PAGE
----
Flashcards in Exam 2 Antifungals Deck (11):
5 reasons a patient may develop an upset in the oral flora balance resulting in a fungal infection
2. Systemic disease
6 clinical appearance of oral fungal infections
1. "cottage-cheese" appearance
3. Atrophic tongue
5. Geographic tongue
6. ANGULAR CHEILITIS
Systemic treatment for a fungal infection is used with caution due to its toxicities, drug interactions, hard on the liver, and it promotes resistance. When is it acceptable to use a systemic treatment?
Chronic, extensive/severe mucocutaneous candidiasis and the very immunocompromised.
2 types of systemic treatment for a fungal infection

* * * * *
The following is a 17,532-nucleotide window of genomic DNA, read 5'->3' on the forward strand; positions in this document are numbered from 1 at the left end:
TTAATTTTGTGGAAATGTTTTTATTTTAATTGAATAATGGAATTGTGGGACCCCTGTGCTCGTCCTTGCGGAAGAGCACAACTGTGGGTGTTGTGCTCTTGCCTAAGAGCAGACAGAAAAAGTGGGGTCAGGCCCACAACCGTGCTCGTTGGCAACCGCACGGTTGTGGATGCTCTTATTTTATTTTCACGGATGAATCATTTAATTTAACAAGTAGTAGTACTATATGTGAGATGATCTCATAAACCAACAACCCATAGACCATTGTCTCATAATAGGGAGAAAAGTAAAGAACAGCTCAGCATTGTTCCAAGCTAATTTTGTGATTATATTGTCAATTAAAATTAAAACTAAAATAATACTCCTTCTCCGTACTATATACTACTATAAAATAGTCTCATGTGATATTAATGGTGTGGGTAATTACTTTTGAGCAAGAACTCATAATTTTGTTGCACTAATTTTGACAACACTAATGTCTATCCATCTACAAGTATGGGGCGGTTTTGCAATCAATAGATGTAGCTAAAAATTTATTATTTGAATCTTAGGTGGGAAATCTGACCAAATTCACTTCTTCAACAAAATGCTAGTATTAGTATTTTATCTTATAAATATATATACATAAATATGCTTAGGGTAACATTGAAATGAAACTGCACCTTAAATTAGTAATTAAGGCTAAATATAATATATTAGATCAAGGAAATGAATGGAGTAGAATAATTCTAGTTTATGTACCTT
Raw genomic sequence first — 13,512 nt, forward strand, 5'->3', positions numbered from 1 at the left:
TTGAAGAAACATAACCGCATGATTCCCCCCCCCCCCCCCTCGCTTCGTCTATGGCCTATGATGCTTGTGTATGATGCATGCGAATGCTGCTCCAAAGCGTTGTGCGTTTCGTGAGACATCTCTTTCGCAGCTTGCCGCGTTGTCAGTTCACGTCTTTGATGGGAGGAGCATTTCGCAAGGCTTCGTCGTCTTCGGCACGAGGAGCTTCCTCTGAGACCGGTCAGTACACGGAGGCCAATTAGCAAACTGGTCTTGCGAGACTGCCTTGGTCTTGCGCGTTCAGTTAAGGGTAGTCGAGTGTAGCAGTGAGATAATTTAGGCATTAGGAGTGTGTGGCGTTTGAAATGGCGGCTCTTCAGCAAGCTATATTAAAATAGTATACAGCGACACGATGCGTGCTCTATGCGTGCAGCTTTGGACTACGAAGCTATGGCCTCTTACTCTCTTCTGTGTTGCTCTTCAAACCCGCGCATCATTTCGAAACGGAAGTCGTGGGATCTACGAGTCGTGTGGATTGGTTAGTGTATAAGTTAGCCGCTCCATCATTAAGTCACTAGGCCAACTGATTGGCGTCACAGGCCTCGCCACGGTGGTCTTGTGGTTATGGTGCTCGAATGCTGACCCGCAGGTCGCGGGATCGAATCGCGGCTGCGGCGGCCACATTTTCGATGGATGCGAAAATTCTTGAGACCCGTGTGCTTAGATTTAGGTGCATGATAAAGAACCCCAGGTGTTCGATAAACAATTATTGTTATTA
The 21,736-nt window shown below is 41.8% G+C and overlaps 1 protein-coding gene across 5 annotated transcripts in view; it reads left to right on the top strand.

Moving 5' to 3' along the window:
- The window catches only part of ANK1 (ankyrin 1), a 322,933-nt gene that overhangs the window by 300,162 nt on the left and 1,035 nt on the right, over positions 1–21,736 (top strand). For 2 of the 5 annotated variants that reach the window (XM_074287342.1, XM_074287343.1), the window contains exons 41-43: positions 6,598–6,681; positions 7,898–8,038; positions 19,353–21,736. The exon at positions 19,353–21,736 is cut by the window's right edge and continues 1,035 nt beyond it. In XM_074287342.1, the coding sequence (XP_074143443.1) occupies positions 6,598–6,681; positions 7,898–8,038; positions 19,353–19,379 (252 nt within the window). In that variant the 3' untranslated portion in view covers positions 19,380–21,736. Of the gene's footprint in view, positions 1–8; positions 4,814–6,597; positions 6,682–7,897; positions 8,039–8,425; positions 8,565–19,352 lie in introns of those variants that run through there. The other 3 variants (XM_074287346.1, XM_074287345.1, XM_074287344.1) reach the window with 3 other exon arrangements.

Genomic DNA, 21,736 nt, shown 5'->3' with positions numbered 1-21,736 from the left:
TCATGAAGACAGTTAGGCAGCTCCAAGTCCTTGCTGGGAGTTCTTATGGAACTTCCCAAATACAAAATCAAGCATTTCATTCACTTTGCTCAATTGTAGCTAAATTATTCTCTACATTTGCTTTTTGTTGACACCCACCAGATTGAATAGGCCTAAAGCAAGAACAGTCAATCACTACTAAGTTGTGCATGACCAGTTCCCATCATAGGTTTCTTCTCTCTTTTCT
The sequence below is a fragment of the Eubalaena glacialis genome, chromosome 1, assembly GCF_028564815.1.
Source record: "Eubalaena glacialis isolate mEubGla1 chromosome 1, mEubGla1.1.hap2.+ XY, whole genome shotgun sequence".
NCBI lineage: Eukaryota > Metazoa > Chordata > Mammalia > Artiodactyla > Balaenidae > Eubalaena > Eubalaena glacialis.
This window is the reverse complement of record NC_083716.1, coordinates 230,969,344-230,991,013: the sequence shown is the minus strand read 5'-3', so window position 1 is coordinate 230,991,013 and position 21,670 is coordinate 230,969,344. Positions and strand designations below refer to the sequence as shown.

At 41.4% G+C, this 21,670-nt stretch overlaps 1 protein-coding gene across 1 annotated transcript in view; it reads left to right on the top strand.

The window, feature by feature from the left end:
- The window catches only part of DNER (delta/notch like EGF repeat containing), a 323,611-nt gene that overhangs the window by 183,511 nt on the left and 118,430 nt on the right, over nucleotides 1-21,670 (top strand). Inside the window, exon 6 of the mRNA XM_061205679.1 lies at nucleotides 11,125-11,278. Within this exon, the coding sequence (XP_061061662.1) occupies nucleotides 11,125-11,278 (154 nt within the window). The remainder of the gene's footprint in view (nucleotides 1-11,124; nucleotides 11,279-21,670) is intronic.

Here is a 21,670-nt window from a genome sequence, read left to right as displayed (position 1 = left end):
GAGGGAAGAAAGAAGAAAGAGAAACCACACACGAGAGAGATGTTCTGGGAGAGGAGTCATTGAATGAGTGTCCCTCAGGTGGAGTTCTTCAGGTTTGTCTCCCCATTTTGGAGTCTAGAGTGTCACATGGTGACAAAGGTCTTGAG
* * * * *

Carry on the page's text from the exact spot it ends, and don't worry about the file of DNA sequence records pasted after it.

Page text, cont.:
1. AZOLE antifungals
2. amphotericin - IV for HIV patients
2 types of azole antifungals
1. itraconazole (Sporanox) - severe cardio/neuropathy effects
2. fluconazole (diflucan)
Why is topical treatment of antifungals preferred? What is a drawback of topical treatment?
Lower compliance - usually needed to apply 4-5x/day
What are the 2 go to topical topical medications?
1. NYSTATIN (MYCOSTATIN)
2. clotrimazole - when nystatin is not effective (hard on liver)
When treating angular cheilitis,, combination drugs are used, what are they?
Antifungal and topical steroid
1. iodoquinol and hydrocortisone cream
2. nystatin and triamcinolone acetonide ointment
What are the 4 forms of antifungal agents?
2. Troches - sweetened vaginal preps with cocoa butter
3. Pastilles - lozenge
How does nystatin work?
Similar to penicillin, it binds to sterols in cell membrane, changes permeability which causes lysis and cell death